Ky. Supreme Court to hear pension suit in September


FRANKFORT, Ky. (KT) - The Kentucky Supreme Court acted quickly Friday to accept the direct appeal of a Franklin Circuit Court ruling on the public pension reform bill passed by the 2018 General Assembly and scheduled the case to be heard in September.

Earlier in the day, Gov. Matt Bevin’s general counsel filed a notice of appeal of a ruling by Franklin Circuit Judge Phillip Shepherd that declared the pension reform bill unconstitutional.

“It is essential that Kentucky’s public servants receive a speedy and final resolution regarding the legality of pension reform legislation,” said M. Stephen Pitt, noting it was important for it to go directly to the Kentucky Supreme Court.

Pitts said the state’s pension system is already close to collapsing. 

“Without the reforms in Senate Bill 151, the system will continue to decline and remain the worst funded in the nation,” he said. “They must be decided by our state’s highest court and not based on the highly suspect ruling of a single judge.”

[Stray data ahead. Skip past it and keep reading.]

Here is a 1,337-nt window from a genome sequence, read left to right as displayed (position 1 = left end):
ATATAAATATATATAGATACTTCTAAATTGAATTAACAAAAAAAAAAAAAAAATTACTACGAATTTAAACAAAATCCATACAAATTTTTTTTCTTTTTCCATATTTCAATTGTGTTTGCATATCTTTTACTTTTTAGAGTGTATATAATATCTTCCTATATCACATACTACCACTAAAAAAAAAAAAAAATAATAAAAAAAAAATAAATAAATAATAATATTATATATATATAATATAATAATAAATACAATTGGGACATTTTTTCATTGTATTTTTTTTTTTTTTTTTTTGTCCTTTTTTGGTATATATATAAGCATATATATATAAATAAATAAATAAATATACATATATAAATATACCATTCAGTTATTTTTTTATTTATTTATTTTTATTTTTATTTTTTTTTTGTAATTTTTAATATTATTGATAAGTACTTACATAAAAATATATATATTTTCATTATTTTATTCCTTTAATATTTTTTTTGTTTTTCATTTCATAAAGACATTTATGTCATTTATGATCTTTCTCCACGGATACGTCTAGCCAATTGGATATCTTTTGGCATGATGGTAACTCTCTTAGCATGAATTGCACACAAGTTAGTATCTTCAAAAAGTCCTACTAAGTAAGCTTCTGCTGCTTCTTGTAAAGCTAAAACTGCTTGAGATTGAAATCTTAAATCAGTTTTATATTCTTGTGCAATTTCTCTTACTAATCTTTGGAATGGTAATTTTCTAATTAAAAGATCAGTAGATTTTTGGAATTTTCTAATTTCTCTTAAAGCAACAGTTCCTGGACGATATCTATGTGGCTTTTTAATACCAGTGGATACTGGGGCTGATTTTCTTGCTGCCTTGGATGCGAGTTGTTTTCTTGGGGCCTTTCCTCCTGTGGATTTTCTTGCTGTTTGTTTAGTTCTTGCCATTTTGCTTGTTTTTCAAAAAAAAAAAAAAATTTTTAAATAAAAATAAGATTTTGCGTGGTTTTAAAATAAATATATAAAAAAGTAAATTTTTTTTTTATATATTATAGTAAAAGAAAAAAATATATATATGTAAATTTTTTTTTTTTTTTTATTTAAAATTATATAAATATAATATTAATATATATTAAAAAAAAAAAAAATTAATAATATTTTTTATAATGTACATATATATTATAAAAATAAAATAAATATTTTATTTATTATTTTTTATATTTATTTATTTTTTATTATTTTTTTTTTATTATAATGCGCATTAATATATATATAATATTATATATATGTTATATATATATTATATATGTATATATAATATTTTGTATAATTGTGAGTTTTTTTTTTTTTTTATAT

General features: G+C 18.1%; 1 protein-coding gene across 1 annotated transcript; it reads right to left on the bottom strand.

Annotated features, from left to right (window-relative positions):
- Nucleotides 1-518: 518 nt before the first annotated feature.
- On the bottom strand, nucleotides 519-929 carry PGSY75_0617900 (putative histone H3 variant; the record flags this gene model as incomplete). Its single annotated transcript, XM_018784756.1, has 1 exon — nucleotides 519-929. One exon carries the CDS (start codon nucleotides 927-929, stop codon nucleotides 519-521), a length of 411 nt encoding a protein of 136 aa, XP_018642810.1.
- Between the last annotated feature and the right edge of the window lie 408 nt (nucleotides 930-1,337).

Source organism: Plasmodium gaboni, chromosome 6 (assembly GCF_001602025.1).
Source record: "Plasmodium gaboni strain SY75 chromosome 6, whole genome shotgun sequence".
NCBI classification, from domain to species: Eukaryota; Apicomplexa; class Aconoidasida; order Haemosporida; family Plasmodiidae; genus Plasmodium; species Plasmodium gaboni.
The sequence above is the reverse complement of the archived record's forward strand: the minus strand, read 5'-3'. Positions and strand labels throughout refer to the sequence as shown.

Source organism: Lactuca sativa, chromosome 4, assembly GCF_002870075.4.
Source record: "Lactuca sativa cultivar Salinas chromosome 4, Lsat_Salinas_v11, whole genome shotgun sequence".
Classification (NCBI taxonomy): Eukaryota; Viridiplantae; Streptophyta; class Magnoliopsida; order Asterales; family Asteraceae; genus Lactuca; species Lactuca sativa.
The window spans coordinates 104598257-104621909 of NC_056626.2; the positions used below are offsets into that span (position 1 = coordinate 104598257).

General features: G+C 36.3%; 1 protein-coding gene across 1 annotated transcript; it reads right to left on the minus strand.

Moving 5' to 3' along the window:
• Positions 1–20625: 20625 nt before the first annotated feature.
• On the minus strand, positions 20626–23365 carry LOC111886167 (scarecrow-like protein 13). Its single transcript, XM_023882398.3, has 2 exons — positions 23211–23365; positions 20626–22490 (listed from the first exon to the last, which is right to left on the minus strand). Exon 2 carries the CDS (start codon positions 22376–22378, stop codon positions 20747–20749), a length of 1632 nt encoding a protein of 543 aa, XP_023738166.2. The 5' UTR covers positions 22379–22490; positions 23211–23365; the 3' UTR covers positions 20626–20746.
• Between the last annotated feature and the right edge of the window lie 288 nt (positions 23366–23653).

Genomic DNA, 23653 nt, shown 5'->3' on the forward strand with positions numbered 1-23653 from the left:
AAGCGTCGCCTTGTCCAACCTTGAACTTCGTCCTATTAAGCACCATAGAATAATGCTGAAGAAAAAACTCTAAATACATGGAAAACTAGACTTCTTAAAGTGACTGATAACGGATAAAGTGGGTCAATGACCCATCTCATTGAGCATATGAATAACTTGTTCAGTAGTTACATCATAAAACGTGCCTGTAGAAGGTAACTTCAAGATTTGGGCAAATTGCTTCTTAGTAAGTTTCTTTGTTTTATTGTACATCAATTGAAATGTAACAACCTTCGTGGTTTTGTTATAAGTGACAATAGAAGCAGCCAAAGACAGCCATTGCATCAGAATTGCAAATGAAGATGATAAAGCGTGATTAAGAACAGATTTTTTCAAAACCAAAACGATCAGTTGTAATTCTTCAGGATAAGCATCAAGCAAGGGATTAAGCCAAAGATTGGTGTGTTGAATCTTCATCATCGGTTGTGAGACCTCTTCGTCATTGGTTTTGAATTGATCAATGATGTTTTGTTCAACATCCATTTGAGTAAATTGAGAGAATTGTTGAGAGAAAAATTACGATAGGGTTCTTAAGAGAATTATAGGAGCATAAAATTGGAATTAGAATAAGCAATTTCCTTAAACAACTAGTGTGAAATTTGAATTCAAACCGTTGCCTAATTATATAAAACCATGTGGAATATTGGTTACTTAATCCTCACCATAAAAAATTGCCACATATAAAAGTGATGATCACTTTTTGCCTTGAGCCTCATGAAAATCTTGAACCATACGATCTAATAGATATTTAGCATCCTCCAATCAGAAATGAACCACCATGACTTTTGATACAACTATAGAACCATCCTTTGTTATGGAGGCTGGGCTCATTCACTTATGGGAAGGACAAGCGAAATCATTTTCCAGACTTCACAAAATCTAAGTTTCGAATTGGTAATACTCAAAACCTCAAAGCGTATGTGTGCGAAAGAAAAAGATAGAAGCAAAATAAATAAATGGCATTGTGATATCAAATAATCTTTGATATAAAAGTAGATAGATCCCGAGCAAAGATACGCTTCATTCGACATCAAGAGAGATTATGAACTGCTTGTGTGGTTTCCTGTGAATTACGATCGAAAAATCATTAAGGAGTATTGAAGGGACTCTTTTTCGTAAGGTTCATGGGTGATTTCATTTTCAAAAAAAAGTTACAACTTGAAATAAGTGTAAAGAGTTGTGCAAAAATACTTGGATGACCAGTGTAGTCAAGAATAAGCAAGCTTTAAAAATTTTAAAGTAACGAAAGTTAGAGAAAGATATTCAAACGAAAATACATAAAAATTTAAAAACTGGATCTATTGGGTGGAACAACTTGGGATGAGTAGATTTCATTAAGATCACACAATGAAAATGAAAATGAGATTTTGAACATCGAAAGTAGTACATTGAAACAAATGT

The pension bill was originally a sewage bill, which was amended, heard in a House committee and passed by both the House and Senate within a matter of a few hours.

Attorney General Andy Beshear, who filed suit against the legislation shortly after it was signed into law by Gov. Bevin, agreed the case should be transferred to the Supreme Court. He also noted the governor’s attorneys waited until the afternoon of the final day an appeal could be filed.

Our public servants and their families deserve a quick and final decision that protects the retirements they were promised,” he said.

Pitt requested the case be taken up during the Oct. 22-26 court week and that justices set aside an entire day to hear the case, with morning hours dedicated to the process by which lawmakers passed the bill and the afternoon be devoted to the substantive challenge to the bill. 

However, the justices ordered the case to be heard at 10 a.m. on Sept. 20, with 20 minutes allocated to both sides.  They also set an accelerated schedule for filing briefs in the case and must keep initial written briefs to 100 pages.

Pitt said it was imperative that the Supreme Court “resolve the legislative process issues on which the circuit court based its decision, so that the General Assembly has every tool at its disposal to advance important legislative priorities.”


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